This is called power sharing.
• Only a limited number of switches provide the required
control to allocate power on a per port bases.
The Biggest Challenge is providing the proper power source
for your IP Camera.
80% usage remain for PoE
70% usage remain for PoE
All network switches have a difference between their total power supplies and
the power provided to their PoE ports
How do I know if a PoE a Network Switch will work
for my application?
The only certain method is for the switch port(s) to provide full
power output. This means 15.4W for 802.3af and 30W for 802.3af
Use simple math:
•
•
•
•
Look at the switch’s power supply.
Subtract 25% watts for switch operations (overhead).
Divide the number of ports into the resulting power figure.
If the resulting number is less than 15.4 watts the switch does
not have the ability to provide full 802.3af power per port.
• If the resulting number is less than 30 watts the switch does
not have the ability to provide full 802.3 at power per port.
Most network switches do not provide specifications for the
differences between total power and PoE power!
How do I know if a PoE Network Switch will work for
my application?
Programming makes the difference
If the switch programming is limited to all ports ON or all ports
OFF then power is shared among all ports and full power output
is not possible for all ports simultaneously.
If a switch’s programming allows different power levels to be
allocated to individual ports than the number of ports that can
provide full power will be limited to the total available
switch power.
Reading Network Switch PoE Specifications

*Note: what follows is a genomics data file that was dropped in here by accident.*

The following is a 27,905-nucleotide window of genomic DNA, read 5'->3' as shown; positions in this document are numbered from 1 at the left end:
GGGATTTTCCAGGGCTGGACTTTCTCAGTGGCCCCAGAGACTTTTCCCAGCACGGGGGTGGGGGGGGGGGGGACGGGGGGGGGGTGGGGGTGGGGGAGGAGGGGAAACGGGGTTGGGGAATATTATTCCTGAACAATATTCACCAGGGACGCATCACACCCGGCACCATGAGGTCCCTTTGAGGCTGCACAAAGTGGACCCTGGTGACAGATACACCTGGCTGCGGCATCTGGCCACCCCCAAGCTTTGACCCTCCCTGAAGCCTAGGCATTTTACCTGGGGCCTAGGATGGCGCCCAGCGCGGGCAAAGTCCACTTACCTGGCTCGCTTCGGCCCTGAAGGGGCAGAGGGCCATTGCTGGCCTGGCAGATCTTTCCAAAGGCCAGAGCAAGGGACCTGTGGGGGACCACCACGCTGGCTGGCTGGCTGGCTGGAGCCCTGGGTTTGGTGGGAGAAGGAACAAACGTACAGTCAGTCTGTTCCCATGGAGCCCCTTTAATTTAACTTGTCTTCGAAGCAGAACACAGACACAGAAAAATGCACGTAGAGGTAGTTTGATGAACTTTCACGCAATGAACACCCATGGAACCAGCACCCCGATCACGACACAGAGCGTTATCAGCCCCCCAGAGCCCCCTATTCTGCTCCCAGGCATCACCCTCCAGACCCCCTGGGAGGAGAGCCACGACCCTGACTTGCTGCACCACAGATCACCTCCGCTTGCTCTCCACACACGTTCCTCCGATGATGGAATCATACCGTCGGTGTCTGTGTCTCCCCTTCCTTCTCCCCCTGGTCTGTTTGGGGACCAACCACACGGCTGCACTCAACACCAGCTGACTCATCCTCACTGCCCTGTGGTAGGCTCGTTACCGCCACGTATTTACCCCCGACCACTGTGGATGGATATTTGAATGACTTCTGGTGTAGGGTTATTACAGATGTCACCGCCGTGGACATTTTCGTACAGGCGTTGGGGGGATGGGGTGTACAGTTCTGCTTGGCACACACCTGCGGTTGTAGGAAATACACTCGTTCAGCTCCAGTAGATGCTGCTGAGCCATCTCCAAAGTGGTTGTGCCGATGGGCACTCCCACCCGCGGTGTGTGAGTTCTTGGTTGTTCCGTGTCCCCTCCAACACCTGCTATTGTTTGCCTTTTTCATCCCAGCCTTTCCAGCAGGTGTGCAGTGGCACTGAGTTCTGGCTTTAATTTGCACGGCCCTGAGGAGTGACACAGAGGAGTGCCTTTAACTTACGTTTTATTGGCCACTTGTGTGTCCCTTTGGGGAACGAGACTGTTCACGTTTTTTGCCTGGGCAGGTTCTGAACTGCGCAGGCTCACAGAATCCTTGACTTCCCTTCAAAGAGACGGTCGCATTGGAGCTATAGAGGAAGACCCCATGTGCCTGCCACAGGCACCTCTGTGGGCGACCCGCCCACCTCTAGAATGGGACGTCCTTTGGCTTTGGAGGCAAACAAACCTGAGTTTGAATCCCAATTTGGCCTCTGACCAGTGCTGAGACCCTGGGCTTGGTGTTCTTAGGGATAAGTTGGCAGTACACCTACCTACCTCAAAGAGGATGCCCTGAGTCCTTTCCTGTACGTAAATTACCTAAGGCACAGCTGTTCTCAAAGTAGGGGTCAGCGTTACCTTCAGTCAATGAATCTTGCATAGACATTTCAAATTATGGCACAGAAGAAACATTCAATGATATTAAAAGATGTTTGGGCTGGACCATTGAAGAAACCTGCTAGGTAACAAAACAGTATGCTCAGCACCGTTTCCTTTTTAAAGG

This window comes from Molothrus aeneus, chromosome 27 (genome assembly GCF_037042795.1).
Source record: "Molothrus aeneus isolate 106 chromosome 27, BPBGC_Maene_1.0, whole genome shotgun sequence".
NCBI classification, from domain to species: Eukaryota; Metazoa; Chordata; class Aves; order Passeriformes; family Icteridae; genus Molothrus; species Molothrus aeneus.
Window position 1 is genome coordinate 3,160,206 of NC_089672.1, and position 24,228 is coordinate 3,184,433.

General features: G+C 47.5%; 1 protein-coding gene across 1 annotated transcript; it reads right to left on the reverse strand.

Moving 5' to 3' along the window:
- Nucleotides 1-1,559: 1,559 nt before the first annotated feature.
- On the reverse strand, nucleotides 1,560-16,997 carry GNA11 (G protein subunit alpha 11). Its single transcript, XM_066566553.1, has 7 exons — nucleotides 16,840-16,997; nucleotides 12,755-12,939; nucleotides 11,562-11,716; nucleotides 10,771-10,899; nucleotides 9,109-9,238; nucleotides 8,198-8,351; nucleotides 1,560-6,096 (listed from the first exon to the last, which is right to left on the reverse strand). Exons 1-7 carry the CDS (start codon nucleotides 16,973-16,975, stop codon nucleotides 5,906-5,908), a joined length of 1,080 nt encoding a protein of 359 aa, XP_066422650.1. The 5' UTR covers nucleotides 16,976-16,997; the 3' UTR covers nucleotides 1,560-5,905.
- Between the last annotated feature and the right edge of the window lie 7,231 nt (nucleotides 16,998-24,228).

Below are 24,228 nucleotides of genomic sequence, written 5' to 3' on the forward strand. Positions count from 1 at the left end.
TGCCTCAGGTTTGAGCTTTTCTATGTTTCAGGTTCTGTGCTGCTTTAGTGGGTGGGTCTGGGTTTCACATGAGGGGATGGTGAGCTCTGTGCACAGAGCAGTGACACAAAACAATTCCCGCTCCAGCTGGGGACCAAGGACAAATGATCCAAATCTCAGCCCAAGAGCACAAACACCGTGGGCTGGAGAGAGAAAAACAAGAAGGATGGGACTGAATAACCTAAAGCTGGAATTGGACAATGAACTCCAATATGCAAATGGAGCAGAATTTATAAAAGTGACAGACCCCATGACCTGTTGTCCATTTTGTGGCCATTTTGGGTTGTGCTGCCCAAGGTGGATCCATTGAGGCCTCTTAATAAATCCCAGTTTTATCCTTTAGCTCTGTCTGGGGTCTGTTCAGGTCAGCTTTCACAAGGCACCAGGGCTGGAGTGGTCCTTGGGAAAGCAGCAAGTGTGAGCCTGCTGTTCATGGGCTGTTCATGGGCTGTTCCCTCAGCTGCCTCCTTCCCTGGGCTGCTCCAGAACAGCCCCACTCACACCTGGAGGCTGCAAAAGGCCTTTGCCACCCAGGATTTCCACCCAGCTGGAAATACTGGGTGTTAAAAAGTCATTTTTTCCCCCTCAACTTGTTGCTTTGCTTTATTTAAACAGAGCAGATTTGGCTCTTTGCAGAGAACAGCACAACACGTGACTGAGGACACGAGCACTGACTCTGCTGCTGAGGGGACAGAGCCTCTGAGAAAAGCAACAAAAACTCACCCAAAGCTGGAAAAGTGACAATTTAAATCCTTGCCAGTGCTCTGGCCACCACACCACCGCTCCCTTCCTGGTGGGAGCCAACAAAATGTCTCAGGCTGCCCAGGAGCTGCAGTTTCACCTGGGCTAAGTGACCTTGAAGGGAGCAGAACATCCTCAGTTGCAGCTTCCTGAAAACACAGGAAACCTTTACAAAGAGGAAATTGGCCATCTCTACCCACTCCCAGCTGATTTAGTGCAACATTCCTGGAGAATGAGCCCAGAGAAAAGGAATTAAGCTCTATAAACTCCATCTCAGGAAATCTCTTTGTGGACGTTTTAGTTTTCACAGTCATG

Correctly
The following is a specification for a typical Layer 2
network switch. Upon first reading you might
believe that this switch has the ability to provide a
full 15.4 watts (802.3af) to all 24 ports. But look
carefully. Here is the complete switch specification
with regard to power.
The wording indicates that all ports are capable of handling
15.4 watts, but does not state that all ports provide 15.4
watts at the same time
The PoE budget is stated as 15.4watts, but there is
no indication of the power required for overheads
which normally is 25% less or greater.
This is the most interesting specification. Class 2 is
6.49 watts and the specification clearly states that
the maximum number of Class 2 PDs (cameras that
can be powered is 24 but according to the
specification only at Class 2)
Summary: How network Switches Provide PoE power
1. The switch only provides PoE power On/Off: Power is
shared on all ports and cannot exceed the total power
divided by the total number of ports.
2. Switch provides the ability to program power to
individual ports. Higher power than the amount equal to
providing equal power to all ports results in limiting the
number of ports that can achieve the required power.
3. Switch can provide full power to all ports; this means the
power supply must provide 15.4W or 30W to all ports.
What network switches lack and IP camera systems Need
1.
High-power temperature-stable transformers and components- this is the key limiting factor due
to product cost.
2.
No shared power. All ports must provide the maximum power individually with no sharing or
taking power from other ports.
3.
At least 30 watts per port. With the rapid movement to 802.3at and the requirement to have
802.3af , Class 0 and Class 3, you need higher starting power in order to compensate for
differences in cable resistance, the use of different types of cable (normal verse mini) and
extended distance applications.
4.
Surge current programming: It is important the system be able to recognize the start-up in
features such as day/night, auto back-focus, and PTZ motors that will result in surge current to
avoid system shut down while maintain PSE to PD protection.
5.
Individual port fusing: To protect all products and to disable.
6.
Port restart: If the problems detected are of a temporary nature the Midspan or Network PoE
switch should have the ability to restart power to the camera to avoid a service call.
7.
Under all power modes, especially forced power, communication between the PSE and PD must
be maintained to shut down power in the event of over current conditions.
What are the challenges in long distance 60 watt PoE?
• Providing up to 60W of power with data at long distances over
UTP or Coax cables.
• Providing up to 60W of power and data using only two
devices: a transmitter and receiver.